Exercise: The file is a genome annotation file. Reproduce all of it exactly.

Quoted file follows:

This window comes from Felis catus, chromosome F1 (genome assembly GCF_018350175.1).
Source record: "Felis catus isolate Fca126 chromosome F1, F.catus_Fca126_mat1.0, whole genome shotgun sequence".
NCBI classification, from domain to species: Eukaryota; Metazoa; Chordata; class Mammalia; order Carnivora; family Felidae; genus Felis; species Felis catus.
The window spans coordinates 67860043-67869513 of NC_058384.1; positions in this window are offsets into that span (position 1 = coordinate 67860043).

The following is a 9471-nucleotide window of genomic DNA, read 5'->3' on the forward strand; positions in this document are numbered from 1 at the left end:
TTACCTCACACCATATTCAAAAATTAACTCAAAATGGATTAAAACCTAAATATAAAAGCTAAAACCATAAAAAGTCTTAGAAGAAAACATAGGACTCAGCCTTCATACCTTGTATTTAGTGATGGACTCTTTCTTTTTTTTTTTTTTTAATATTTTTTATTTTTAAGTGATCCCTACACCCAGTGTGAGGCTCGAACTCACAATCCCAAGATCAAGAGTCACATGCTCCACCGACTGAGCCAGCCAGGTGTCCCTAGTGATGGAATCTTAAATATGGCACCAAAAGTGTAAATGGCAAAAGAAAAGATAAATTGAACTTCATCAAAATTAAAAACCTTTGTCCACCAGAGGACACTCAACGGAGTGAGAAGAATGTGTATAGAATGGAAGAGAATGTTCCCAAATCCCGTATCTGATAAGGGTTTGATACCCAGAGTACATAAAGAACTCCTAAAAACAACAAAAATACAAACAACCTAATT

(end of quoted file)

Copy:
This window comes from Felis catus, chromosome F1 (genome assembly GCF_018350175.1).
Source record: "Felis catus isolate Fca126 chromosome F1, F.catus_Fca126_mat1.0, whole genome shotgun sequence".
NCBI classification, from domain to species: Eukaryota; Metazoa; Chordata; class Mammalia; order Carnivora; family Felidae; genus Felis; species Felis catus.
The window spans coordinates 67860043-67869513 of NC_058384.1; positions in this window are offsets into that span (position 1 = coordinate 67860043).

The following is a 9471-nucleotide window of genomic DNA, read 5'->3' on the forward strand; positions in this document are numbered from 1 at the left end:
TTACCTCACACCATATTCAAAAATTAACTCAAAATGGATTAAAACCTAAATATAAAAGCTAAAACCATAAAAAGTCTTAGAAGAAAACATAGGACTCAGCCTTCATACCTTGTATTTAGTGATGGACTCTTTCTTTTTTTTTTTTTTTAATATTTTTTATTTTTAAGTGATCCCTACACCCAGTGTGAGGCTCGAACTCACAATCCCAAGATCAAGAGTCACATGCTCCACCGACTGAGCCAGCCAGGTGTCCCTAGTGATGGAATCTTAAATATGGCACCAAAAGTGTAAATGGCAAAAGAAAAGATAAATTGAACTTCATCAAAATTAAAAACCTTTGTCCACCAGAGGACACTCAACGGAGTGAGAAGAATGTGTATAGAATGGAAGAGAATGTTCCCAAATCCCGTATCTGATAAGGGTTTGATACCCAGAGTACATAAAGAACTCCTAAAAACAACAAAAATACAAACAACCTAATT